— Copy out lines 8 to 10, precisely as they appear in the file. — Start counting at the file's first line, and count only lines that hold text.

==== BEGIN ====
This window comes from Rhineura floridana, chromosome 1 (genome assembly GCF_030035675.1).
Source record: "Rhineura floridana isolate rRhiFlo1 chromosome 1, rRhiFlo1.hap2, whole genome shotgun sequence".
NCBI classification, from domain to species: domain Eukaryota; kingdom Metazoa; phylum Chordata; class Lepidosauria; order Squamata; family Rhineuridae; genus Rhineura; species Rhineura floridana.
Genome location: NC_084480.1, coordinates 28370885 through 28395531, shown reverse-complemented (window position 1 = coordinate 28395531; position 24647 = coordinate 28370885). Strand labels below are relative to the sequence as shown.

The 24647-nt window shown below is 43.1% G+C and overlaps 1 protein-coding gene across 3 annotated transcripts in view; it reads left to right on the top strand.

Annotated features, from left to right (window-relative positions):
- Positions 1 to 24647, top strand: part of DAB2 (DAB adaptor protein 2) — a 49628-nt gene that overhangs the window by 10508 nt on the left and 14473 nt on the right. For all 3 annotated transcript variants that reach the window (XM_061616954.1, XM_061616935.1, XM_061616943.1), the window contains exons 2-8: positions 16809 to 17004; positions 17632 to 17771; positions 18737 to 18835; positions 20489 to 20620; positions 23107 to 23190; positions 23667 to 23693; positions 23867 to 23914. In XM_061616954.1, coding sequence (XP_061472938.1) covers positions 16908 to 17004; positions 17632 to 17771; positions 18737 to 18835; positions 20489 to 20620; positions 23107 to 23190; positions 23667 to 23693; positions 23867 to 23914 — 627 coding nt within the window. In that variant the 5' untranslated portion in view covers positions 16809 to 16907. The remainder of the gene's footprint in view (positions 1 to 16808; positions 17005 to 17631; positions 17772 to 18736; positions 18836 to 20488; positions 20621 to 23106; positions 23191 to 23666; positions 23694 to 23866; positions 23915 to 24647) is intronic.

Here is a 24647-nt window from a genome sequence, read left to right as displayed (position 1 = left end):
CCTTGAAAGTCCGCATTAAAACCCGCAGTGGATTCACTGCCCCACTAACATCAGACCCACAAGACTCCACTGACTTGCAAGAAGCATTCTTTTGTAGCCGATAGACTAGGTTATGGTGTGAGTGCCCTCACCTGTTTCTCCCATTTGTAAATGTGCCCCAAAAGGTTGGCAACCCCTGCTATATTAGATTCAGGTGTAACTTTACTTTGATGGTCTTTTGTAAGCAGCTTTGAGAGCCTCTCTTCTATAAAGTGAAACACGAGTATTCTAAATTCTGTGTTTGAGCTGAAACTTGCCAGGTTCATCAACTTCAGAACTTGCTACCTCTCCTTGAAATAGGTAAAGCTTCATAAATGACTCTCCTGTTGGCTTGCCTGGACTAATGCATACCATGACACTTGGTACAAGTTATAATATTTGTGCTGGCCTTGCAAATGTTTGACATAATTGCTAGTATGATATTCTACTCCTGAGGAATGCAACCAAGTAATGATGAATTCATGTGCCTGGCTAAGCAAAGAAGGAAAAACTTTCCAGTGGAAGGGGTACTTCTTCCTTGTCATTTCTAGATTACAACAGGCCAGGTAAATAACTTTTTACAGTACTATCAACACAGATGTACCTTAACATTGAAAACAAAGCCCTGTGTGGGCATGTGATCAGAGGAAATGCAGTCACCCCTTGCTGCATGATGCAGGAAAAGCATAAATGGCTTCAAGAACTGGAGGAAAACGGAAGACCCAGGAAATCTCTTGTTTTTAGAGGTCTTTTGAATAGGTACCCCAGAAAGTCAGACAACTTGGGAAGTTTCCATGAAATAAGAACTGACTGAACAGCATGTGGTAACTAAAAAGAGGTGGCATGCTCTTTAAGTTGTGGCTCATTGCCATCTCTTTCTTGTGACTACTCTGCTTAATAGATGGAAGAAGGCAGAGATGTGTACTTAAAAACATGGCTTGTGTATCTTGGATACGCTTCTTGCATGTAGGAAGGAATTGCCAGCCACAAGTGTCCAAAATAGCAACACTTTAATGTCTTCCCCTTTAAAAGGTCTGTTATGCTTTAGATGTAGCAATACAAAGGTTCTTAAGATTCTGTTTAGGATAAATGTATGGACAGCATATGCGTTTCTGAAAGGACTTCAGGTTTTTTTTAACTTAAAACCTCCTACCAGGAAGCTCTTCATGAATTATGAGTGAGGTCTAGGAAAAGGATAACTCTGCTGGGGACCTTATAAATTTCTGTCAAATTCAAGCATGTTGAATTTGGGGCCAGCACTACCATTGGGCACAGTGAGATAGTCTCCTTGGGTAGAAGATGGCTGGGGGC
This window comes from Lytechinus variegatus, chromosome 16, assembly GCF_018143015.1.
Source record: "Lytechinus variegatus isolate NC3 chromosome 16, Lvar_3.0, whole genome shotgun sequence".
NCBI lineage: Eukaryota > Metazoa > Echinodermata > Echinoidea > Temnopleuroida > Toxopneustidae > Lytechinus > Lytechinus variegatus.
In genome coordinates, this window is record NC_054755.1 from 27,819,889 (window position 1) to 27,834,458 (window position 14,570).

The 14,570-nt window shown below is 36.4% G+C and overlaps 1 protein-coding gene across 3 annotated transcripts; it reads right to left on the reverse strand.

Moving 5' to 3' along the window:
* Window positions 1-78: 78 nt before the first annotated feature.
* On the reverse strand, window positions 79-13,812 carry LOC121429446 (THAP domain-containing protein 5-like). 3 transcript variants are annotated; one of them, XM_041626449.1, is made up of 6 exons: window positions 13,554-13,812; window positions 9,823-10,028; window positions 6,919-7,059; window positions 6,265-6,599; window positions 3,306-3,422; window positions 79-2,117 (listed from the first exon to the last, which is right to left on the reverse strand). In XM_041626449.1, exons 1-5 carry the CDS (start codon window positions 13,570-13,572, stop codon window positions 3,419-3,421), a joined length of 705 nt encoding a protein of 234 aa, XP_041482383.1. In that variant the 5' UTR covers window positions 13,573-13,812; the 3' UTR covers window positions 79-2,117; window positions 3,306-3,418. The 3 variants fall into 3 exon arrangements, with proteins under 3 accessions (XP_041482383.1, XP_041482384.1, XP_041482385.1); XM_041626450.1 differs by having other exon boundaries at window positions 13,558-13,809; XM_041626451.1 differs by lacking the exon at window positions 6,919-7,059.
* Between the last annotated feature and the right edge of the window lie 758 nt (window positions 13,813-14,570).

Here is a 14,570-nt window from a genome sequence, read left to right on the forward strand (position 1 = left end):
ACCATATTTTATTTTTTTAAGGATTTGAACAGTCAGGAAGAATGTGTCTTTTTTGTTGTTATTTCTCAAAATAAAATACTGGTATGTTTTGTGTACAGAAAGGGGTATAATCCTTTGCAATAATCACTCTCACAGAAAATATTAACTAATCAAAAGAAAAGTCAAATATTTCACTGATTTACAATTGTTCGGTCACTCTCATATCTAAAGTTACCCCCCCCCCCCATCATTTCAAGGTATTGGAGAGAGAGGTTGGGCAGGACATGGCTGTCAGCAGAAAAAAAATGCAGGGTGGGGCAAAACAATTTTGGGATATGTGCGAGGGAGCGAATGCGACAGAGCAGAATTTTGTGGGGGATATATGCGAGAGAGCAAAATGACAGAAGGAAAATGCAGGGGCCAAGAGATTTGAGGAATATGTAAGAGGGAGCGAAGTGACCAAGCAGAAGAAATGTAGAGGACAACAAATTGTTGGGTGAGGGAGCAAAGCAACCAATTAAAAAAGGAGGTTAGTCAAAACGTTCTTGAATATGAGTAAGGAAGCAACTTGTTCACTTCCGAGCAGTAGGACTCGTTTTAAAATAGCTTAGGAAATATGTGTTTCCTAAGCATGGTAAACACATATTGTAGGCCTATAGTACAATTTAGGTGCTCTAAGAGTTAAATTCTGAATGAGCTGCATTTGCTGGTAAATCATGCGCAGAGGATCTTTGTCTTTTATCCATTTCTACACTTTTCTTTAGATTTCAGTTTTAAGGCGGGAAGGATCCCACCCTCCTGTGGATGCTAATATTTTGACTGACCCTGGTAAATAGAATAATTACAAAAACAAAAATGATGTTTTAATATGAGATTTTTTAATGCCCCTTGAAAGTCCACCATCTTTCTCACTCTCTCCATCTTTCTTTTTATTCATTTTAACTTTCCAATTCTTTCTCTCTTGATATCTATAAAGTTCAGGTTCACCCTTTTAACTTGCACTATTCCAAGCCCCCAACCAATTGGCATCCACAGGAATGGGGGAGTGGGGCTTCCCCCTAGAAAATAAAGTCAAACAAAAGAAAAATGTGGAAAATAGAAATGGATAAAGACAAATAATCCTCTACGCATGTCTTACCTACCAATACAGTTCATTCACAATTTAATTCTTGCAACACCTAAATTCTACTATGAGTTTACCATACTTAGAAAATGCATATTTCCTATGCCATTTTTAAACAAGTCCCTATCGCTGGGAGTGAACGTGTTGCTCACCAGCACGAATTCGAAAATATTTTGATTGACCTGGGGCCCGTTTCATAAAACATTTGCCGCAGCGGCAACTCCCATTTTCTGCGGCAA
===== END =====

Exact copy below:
Here is a 24647-nt window from a genome sequence, read left to right as displayed (position 1 = left end):
CCTTGAAAGTCCGCATTAAAACCCGCAGTGGATTCACTGCCCCACTAACATCAGACCCACAAGACTCCACTGACTTGCAAGAAGCATTCTTTTGTAGCCGATAGACTAGGTTATGGTGTGAGTGCCCTCACCTGTTTCTCCCATTTGTAAATGTGCCCCAAAAGGTTGGCAACCCCTGCTATATTAGATTCAGGTGTAACTTTACTTTGATGGTCTTTTGTAAGCAGCTTTGAGAGCCTCTCTTCTATAAAGTGAAACACGAGTATTCTAAATTCTGTGTTTGAGCTGAAACTTGCCAGGTTCATCAACTTCAGAACTTGCTACCTCTCCTTGAAATAGGTAAAGCTTCATAAATGACTCTCCTGTTGGCTTGCCTGGACTAATGCATACCATGACACTTGGTACAAGTTATAATATTTGTGCTGGCCTTGCAAATGTTTGACATAATTGCTAGTATGATATTCTACTCCTGAGGAATGCAACCAAGTAATGATGAATTCATGTGCCTGGCTAAGCAAAGAAGGAAAAACTTTCCAGTGGAAGGGGTACTTCTTCCTTGTCATTTCTAGATTACAACAGGCCAGGTAAATAACTTTTTACAGTACTATCAACACAGATGTACCTTAACATTGAAAACAAAGCCCTGTGTGGGCATGTGATCAGAGGAAATGCAGTCACCCCTTGCTGCATGATGCAGGAAAAGCATAAATGGCTTCAAGAACTGGAGGAAAACGGAAGACCCAGGAAATCTCTTGTTTTTAGAGGTCTTTTGAATAGGTACCCCAGAAAGTCAGACAACTTGGGAAGTTTCCATGAAATAAGAACTGACTGAACAGCATGTGGTAACTAAAAAGAGGTGGCATGCTCTTTAAGTTGTGGCTCATTGCCATCTCTTTCTTGTGACTACTCTGCTTAATAGATGGAAGAAGGCAGAGATGTGTACTTAAAAACATGGCTTGTGTATCTTGGATACGCTTCTTGCATGTAGGAAGGAATTGCCAGCCACAAGTGTCCAAAATAGCAACACTTTAATGTCTTCCCCTTTAAAAGGTCTGTTATGCTTTAGATGTAGCAATACAAAGGTTCTTAAGATTCTGTTTAGGATAAATGTATGGACAGCATATGCGTTTCTGAAAGGACTTCAGGTTTTTTTTAACTTAAAACCTCCTACCAGGAAGCTCTTCATGAATTATGAGTGAGGTCTAGGAAAAGGATAACTCTGCTGGGGACCTTATAAATTTCTGTCAAATTCAAGCATGTTGAATTTGGGGCCAGCACTACCATTGGGCACAGTGAGATAGTCTCCTTGGGTAGAAGATGGCTGGGGGC
This window comes from Lytechinus variegatus, chromosome 16, assembly GCF_018143015.1.